091015kissui5A beef negimaki lunch box from Kissui, filled with fresh vegetables and rice. Below, the entrance with its traditional salt pile.  (Photos by Susan Ericson. Click to enlarge)


091015kissui2In the vestibule of Kissui Sushi, a Japanese restaurant in the Markham Place shopping center in Little Silver, a little shelf filled with salt is the first thing that you notice.

Called morijio, meaning salt pile, the displays outside Japanese businesses are part of an old custom with various interpretations, but Kissui owner Jenny Nguyen tells us that it is “over the shoulder for good luck.”

Having eaten the sushi at Kissui many times, PieHole was looking for a little luck in the form of a hot lunch.

091015kissui4Though empty when we visited for lunch, Kissui’s the sushi bar is often busy at dinner. (Photo by Susan Ericson. Click to enlarge)

With Fuji in Shrewsbury, Sogu Sushi and Toki in Red Bank and others, Japanese restaurants have become almost as common on the Greater Green as pizza parlors. It’s the little nuances, the niceties or characteristics that distinguish one from the other.

Kissui has been a neighborhood staple for about 20 years, featuring natural wood decor and a comfortable absence of pretense. You’ll find families and younger children filling the tables and sushi bar at dinner, and the service can be a little slow.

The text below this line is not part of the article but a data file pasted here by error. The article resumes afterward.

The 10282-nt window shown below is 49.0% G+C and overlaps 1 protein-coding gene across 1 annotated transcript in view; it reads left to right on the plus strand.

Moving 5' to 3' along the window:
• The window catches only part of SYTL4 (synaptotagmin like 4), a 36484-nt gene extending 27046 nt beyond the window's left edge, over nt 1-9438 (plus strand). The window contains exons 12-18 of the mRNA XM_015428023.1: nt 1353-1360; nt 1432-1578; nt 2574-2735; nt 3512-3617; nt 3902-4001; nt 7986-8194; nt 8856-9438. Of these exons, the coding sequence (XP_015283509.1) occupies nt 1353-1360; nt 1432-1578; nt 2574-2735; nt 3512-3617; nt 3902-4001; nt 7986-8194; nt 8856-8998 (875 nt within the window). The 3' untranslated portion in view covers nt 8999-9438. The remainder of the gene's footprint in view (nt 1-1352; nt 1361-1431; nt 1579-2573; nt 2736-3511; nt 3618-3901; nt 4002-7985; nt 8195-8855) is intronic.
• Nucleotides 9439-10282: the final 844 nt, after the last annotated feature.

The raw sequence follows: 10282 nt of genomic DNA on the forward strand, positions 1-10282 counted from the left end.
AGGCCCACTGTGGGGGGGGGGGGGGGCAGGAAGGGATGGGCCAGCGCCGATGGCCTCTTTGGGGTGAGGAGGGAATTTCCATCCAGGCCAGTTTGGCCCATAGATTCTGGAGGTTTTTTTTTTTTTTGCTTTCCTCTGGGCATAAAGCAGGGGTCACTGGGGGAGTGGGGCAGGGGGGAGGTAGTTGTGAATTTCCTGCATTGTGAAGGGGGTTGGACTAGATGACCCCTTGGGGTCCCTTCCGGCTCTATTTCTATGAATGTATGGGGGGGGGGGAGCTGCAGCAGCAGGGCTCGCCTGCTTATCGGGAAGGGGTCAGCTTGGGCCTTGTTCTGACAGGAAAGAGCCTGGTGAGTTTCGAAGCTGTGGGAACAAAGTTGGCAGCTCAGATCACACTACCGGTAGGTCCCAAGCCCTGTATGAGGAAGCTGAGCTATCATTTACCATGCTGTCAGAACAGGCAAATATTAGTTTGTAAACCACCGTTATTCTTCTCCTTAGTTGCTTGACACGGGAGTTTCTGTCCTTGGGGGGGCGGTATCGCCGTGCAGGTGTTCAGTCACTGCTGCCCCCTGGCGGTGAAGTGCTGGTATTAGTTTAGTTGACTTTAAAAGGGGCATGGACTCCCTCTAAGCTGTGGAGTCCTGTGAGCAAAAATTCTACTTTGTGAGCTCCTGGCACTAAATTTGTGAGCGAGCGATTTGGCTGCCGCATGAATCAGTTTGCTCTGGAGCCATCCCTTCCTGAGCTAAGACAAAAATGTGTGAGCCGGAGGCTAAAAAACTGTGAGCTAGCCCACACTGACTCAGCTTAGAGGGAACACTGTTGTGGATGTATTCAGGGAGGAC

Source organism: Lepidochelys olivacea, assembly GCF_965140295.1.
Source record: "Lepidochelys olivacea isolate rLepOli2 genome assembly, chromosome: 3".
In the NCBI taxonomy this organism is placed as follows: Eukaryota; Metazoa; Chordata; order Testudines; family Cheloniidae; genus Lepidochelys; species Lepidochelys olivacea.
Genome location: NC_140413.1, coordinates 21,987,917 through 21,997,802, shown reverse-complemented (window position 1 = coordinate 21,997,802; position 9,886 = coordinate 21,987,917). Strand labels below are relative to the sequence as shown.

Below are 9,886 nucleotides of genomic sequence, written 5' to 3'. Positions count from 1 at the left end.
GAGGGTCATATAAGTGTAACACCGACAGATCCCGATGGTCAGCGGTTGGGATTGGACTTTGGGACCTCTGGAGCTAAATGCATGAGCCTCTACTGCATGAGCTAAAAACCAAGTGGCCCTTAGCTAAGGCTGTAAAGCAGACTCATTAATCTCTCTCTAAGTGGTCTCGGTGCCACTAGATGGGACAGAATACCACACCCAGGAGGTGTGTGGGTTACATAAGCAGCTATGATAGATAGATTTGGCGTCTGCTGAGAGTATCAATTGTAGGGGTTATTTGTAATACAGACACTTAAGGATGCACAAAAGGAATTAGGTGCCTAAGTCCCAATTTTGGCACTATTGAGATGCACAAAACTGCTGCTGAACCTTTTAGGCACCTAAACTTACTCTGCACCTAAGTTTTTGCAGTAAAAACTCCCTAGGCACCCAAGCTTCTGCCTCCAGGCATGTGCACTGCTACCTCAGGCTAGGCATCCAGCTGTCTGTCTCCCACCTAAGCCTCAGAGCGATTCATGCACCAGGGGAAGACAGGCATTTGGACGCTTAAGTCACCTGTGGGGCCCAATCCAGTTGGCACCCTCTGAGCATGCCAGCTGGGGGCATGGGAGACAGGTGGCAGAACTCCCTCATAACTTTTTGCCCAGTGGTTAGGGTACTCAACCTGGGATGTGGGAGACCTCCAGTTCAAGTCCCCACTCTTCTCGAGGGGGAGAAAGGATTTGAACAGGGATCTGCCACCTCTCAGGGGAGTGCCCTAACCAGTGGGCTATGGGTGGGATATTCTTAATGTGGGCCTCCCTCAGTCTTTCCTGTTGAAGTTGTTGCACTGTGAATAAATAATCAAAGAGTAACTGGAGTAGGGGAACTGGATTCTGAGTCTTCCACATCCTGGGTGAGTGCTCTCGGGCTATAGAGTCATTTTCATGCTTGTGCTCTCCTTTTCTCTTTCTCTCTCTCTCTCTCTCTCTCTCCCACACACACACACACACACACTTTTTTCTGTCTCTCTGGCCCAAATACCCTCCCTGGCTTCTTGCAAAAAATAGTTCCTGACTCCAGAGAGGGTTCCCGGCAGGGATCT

At the bottom of its online menu is category titled Lunch Box, listing 15 entrees such as chicken tempura, salmon teriyaki and steak-and-California roll. The sides that accompany the meal aren’t listed.

The only question asked when we ordered the beef negimaki lunch box ($9.95) was whether we’d like soup or salad with it. Simple and uncomplicated.

The negimaki is as traditional a dish as it comes, with six pieces of beef filet marinated in teriyaki sauce that are wrapped around green scallions and broiled served in one aluminum tray compartment. A mound of sticky rice and steamed carrot and broccoli filled another. Two pieces of gyoza, or pan fried pork dumplings, rounded out the lunch box.

Most Japanese restaurants offer a lunch special of a bento box or lunch box. This one was closer to the traditional style, because it included rice and fresh vegetables. A step closer to authentic would include pickled vegetables and a small piece of fruit.

Kissui is open for lunch Tuesday through Friday from 11:30 a.m. to 2:45 p.m.